After time is no longer of essence

For the first time in years we sit
around the dinner table again.
Let our thumbs reacquaint themselves
with the thin layer of grease coating wood
when the seven o’clock light hits
just right. Let our jaws rest restless,
inspect the grit buried under the half-moons
of my nails. Watch my father swallow soup.
He picks fishbones from between his teeth
and it seems even over full stomachs
there is nothing left to say that won’t end
in silence stretched thin. Nothing left to see
but the clinging truth of the matter,
that we stood under the eaves
betting on the sky to open and pour,
that we put our elbows to our knees
and when it was over, we had forgotten
what we were waiting for.

Rachel Chen studies creative writing at the University of Rochester. Her work has been recognized nationally by the Scholastic Art & Writing Awards and received the American Voices Medal in 2019. She drinks excessive quantities of lukewarm tea.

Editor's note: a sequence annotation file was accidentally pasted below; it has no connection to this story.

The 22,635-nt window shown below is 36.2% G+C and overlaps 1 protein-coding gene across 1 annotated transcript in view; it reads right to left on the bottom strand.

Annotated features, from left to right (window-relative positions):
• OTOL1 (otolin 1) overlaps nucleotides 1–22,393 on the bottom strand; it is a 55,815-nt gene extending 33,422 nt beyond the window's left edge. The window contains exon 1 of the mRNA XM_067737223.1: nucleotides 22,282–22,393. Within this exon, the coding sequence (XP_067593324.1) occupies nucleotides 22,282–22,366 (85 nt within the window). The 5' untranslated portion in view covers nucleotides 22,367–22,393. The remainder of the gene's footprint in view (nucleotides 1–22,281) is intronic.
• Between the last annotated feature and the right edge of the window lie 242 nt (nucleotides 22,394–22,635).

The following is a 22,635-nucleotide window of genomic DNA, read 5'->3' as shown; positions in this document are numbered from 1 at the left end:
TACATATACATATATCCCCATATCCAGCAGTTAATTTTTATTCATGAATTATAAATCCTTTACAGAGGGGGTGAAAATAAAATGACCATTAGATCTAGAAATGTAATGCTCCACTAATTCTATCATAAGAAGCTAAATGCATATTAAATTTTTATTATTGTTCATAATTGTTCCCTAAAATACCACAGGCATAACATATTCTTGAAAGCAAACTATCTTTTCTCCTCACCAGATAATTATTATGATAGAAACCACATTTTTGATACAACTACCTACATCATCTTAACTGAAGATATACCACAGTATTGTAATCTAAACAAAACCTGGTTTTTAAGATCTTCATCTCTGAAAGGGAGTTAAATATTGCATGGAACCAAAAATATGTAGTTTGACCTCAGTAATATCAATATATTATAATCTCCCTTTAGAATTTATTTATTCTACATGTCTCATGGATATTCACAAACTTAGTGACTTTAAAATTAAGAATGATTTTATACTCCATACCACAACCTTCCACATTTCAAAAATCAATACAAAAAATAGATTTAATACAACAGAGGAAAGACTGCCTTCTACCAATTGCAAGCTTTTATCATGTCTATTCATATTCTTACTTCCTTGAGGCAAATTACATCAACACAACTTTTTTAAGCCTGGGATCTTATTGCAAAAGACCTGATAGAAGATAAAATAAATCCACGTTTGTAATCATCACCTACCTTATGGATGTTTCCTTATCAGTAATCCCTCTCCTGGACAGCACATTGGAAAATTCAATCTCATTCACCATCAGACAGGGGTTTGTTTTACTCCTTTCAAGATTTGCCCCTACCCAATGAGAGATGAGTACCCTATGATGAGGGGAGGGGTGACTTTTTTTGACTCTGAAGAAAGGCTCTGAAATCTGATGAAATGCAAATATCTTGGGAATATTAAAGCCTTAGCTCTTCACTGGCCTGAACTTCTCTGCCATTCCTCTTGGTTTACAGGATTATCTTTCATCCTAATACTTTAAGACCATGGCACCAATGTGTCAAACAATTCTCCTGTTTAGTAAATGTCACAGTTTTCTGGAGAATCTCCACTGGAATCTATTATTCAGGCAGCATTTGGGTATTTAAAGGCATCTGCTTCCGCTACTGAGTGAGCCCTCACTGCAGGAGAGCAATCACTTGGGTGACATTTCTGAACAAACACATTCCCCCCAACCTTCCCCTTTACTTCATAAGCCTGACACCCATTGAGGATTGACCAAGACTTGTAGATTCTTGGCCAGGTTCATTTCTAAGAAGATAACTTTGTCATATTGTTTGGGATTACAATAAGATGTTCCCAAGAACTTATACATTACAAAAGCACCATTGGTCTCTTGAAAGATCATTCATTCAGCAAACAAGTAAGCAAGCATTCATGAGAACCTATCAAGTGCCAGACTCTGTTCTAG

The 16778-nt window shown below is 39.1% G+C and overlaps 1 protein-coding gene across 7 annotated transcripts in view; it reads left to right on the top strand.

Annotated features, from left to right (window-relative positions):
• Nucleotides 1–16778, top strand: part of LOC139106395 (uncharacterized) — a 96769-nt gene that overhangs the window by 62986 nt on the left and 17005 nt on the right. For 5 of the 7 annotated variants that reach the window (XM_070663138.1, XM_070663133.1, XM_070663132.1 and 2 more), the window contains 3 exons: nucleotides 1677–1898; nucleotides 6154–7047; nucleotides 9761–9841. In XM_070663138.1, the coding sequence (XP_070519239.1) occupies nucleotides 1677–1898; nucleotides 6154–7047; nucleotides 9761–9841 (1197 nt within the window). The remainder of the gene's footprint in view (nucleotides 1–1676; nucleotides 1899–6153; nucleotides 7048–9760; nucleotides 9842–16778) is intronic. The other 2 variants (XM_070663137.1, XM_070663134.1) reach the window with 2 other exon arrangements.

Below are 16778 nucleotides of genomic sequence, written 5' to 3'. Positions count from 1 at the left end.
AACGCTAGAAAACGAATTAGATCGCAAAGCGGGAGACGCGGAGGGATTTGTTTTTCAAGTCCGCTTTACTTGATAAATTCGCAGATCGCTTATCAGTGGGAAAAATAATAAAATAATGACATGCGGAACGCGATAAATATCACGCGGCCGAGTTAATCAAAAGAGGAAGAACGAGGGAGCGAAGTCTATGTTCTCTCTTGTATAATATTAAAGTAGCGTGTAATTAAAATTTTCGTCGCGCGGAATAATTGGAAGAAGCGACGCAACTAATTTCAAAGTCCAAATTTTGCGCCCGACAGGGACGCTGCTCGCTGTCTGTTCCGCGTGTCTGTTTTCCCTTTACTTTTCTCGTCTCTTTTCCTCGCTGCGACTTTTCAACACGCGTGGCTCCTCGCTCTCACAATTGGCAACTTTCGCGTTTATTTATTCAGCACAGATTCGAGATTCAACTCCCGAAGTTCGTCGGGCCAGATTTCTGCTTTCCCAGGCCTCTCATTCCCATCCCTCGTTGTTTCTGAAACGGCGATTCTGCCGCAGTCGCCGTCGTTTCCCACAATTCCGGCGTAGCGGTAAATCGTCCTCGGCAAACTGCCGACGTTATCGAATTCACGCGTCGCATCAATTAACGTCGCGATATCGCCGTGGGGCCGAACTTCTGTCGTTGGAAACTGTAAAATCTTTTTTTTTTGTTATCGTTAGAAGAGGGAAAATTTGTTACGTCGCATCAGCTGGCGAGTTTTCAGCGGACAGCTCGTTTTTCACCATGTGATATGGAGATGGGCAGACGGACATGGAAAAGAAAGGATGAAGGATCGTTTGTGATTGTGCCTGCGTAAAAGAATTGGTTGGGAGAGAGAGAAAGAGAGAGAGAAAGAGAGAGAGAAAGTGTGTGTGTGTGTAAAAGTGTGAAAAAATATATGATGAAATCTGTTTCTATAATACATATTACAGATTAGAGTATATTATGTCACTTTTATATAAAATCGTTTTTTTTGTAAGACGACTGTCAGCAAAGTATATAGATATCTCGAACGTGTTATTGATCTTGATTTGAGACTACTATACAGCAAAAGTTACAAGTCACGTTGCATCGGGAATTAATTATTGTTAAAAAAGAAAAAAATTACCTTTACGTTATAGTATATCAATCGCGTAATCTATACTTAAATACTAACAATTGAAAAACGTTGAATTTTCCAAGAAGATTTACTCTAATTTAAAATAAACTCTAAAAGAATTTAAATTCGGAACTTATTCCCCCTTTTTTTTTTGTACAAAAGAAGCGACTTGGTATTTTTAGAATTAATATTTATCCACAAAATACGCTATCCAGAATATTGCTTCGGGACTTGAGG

This entry was posted in Poetry and tagged . Bookmark the permalink.

2 Responses to After time is no longer of essence

  1. Perfect flow and wordplay.

  2. This is so touching, and I love the note. I, too, have been drinking excessive quantities of lukewarm tea.

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